First post and did not see an intro section so Hi everyone. Travis. 31. Wife and 2 children on a 5 acre homestead in Mountain Home, AR. I say homestead cause I pay homestead tax. We have a 16x80 trailer with electric, well, septic, and a phone line.
Now thats out of the way time to get on topic. BBQ rabbit is the best. I popped a wild rabbit not long before the ticks came out and it was not near as good as the caged rabbit I had last year. Have 3 rabbits that includes one buck. Between the two females we have had 4 litters and they all die. Looking for some tips on how to keep them from doing that.
All three of them are living in the same cage outside. I figure that is a big issue?
Also nesting boxes. I tried it and they just use it for a litter box. Part of the reason I bring that up is since they probably get too cold at night and die off. Then mom eats them. Tried taking a mom and the litter and putting them in the house but that did not work. So I thought I should try that one more time with a heat lamp?
I want more rabbit and I have seen my fill die off left and right. Please help.
One of the reasons that you noticed a difference in caged rabbit versus wild is the fact they are actually different species. "caged" are a domesticated European species bread specifically for meat and the wild ones are just that, wild. They actually can't even breed together if given the chance. The other reason is of course that the wild hare lived in the wild running for it's life and eating whatever foods it could find, as opposed to the caged rabbit who sat in a cage and ate alfalfa.
For your experiment in rabbit as livestock - It sounds like you are having a number of issues. First off, if you are going to go the caged route (not a bad route) then you should have a separate cage for each breading rabbit. That means does and bucks. Move the doe to the bucks cage for breeding, as soon as they are done remove them. once 29 days pass watch her closely. she should start looking anxious glancing back and forth and generally acting like she's got somewhere important to be. Only now is when you should add the nest box and then a bunch of straw or hay in the cage. if all is well, she will start taking the straw and packing it in the nest box within an hour or so. It's good to leave her alone at this point. In case you miss this step somehow and she kindles on the cage, immediately put a nestbox in the cage with bedding and place the newborn kits into the box. She'll figure out what to do next.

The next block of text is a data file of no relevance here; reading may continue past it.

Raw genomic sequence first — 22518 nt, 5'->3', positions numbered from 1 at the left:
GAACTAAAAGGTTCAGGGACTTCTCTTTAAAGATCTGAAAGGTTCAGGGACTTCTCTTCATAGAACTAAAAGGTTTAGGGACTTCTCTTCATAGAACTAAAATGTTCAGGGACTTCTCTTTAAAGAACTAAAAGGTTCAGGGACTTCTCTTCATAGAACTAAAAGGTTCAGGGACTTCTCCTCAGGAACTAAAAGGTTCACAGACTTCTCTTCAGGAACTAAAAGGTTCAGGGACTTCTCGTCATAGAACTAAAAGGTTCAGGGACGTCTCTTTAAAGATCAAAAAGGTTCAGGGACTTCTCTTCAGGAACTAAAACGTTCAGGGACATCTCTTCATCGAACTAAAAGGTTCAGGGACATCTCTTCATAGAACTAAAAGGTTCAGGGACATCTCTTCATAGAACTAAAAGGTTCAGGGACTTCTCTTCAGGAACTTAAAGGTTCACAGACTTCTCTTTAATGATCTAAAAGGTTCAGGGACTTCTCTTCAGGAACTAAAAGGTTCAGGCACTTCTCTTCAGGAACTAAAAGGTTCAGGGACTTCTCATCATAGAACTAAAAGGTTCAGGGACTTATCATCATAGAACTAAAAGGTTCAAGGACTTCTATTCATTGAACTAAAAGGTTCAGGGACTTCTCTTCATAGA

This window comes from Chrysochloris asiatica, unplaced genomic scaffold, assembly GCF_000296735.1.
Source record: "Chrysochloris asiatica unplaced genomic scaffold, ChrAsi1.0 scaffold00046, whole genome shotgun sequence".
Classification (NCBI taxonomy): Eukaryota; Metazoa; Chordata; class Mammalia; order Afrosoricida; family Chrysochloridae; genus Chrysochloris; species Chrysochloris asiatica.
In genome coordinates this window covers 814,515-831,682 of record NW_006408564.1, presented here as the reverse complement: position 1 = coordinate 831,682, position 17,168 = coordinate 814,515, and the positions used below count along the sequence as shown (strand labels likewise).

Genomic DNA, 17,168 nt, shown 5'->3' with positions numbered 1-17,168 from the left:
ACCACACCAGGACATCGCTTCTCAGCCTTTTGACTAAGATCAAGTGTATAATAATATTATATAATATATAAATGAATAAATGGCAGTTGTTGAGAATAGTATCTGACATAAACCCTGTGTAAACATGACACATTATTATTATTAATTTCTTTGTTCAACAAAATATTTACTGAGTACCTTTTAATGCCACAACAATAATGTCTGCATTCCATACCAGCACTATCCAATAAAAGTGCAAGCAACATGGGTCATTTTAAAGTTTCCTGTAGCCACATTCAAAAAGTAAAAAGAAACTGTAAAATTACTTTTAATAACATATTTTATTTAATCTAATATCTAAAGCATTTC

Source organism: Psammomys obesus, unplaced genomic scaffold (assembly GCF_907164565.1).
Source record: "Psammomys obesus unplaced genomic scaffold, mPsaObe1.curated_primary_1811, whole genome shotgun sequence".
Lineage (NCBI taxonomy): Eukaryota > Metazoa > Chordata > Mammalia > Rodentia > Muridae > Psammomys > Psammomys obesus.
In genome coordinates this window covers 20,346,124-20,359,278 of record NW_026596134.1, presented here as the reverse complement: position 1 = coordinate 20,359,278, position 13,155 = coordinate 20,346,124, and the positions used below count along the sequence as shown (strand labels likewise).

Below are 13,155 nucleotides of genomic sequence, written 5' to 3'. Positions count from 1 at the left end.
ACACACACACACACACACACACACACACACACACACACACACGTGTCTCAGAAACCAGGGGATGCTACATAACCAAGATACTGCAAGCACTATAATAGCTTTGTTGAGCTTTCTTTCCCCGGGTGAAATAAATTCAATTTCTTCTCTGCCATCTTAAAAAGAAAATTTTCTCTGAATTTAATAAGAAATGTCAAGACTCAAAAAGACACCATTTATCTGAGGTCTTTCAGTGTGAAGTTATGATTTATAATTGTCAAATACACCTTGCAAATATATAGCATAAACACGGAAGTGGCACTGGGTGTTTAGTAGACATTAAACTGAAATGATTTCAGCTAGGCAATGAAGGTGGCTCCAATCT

There are two reasons for kit eating in my experience. One, is that you have a crazed cannibal doe - which warrants a trip to the freezer. But the more likely case is that the kits have already died for one reason or another. Most animals will not let fresh protein go to waste, and even more importantly wont let their be a rotting corpse in their confined space.
I recommend you consider doing a bit more research before you go further. There is an incredible amount of information online that can be found with a simple google search. If you want the real deal information on rabbits, I recommend purchasing a copy of Rabbit Production.
Urban Asheville, NC - Zone 7A - 2,200 Ft elevation
If at all possible look around for an experienced rabbit raiser in your area who would be willing to teach you. That isn't as easy as it used to be. The HSUS and House Rabbit people have declared war on rabbit raisers so many rabbit raisers are keeping a low profile these days but once convinced you are not just scouting them out they can be very helpful. Most rabbit raisers are more than willing to teach what they know to newbies.
It could also be that the kits are being drug out of the nesting box when nursing, or that they get sick because other rabbits are using the nesting box as a litter box. I had one doe that did that to a litter and killed 6 of the 8 rabbits. I'd say you might want to try separating the nursing does from the rest of the rabbits for starters, and working on a nesting box that is better at containing the kits. Also, I don't put the nesting box in the cage with the pregnant doe until she is about 4 or 5 days from kindling. When I put it in, they typically run over and start investigating it for nest making. If it were in all the time they would end up just hanging out in it and making a mess.
Also you may find that the deaths are not just the result of exposure, but the buck is likely killing them. Rabbits don't go through heat, but rather release an egg AFTER coitus, and while nursing they do not want to mate. The buck will often kill the babies to dry up the mom and put her back in breeding mode.